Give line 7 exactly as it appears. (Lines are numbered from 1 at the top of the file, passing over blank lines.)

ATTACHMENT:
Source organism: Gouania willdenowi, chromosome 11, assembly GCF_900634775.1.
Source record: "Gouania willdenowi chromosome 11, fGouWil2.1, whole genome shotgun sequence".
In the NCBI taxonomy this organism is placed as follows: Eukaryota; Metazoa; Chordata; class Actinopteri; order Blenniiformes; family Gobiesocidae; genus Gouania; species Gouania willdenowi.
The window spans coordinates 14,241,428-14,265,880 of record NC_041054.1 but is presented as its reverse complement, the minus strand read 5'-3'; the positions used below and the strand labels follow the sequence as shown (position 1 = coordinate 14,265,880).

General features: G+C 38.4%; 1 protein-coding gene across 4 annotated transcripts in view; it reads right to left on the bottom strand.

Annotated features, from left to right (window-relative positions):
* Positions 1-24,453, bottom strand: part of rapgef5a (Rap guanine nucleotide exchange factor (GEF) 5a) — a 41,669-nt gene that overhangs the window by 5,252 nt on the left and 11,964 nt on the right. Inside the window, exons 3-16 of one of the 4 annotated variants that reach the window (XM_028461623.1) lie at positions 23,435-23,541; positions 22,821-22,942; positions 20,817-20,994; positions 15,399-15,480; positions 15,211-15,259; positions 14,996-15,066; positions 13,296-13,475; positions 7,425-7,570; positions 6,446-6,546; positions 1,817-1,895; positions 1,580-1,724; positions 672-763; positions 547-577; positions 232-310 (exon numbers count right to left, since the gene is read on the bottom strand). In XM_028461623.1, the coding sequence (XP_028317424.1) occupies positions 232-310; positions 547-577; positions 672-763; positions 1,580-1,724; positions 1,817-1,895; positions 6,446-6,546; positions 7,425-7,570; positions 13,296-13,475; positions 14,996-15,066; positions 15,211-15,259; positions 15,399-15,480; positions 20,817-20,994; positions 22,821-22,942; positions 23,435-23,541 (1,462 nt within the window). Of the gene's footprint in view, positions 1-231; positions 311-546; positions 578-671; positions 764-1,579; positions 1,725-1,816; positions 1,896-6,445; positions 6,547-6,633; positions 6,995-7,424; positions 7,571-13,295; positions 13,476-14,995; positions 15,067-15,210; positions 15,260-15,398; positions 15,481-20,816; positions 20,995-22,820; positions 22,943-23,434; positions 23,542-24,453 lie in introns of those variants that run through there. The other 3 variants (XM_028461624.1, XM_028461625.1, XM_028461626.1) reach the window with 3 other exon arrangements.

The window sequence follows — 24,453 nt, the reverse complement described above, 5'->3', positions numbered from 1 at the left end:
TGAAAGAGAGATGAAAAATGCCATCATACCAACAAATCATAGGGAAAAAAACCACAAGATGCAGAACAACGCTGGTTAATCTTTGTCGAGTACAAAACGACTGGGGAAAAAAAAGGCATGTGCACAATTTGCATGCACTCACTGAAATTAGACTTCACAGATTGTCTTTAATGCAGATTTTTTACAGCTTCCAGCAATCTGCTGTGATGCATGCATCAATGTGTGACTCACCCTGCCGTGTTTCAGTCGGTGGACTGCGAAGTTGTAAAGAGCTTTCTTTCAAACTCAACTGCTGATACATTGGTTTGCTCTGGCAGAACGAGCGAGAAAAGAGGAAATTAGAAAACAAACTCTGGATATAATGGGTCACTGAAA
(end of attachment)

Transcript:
* Positions 1-24,453, bottom strand: part of rapgef5a (Rap guanine nucleotide exchange factor (GEF) 5a) — a 41,669-nt gene that overhangs the window by 5,252 nt on the left and 11,964 nt on the right. Inside the window, exons 3-16 of one of the 4 annotated variants that reach the window (XM_028461623.1) lie at positions 23,435-23,541; positions 22,821-22,942; positions 20,817-20,994; positions 15,399-15,480; positions 15,211-15,259; positions 14,996-15,066; positions 13,296-13,475; positions 7,425-7,570; positions 6,446-6,546; positions 1,817-1,895; positions 1,580-1,724; positions 672-763; positions 547-577; positions 232-310 (exon numbers count right to left, since the gene is read on the bottom strand). In XM_028461623.1, the coding sequence (XP_028317424.1) occupies positions 232-310; positions 547-577; positions 672-763; positions 1,580-1,724; positions 1,817-1,895; positions 6,446-6,546; positions 7,425-7,570; positions 13,296-13,475; positions 14,996-15,066; positions 15,211-15,259; positions 15,399-15,480; positions 20,817-20,994; positions 22,821-22,942; positions 23,435-23,541 (1,462 nt within the window). Of the gene's footprint in view, positions 1-231; positions 311-546; positions 578-671; positions 764-1,579; positions 1,725-1,816; positions 1,896-6,445; positions 6,547-6,633; positions 6,995-7,424; positions 7,571-13,295; positions 13,476-14,995; positions 15,067-15,210; positions 15,260-15,398; positions 15,481-20,816; positions 20,995-22,820; positions 22,943-23,434; positions 23,542-24,453 lie in introns of those variants that run through there. The other 3 variants (XM_028461624.1, XM_028461625.1, XM_028461626.1) reach the window with 3 other exon arrangements.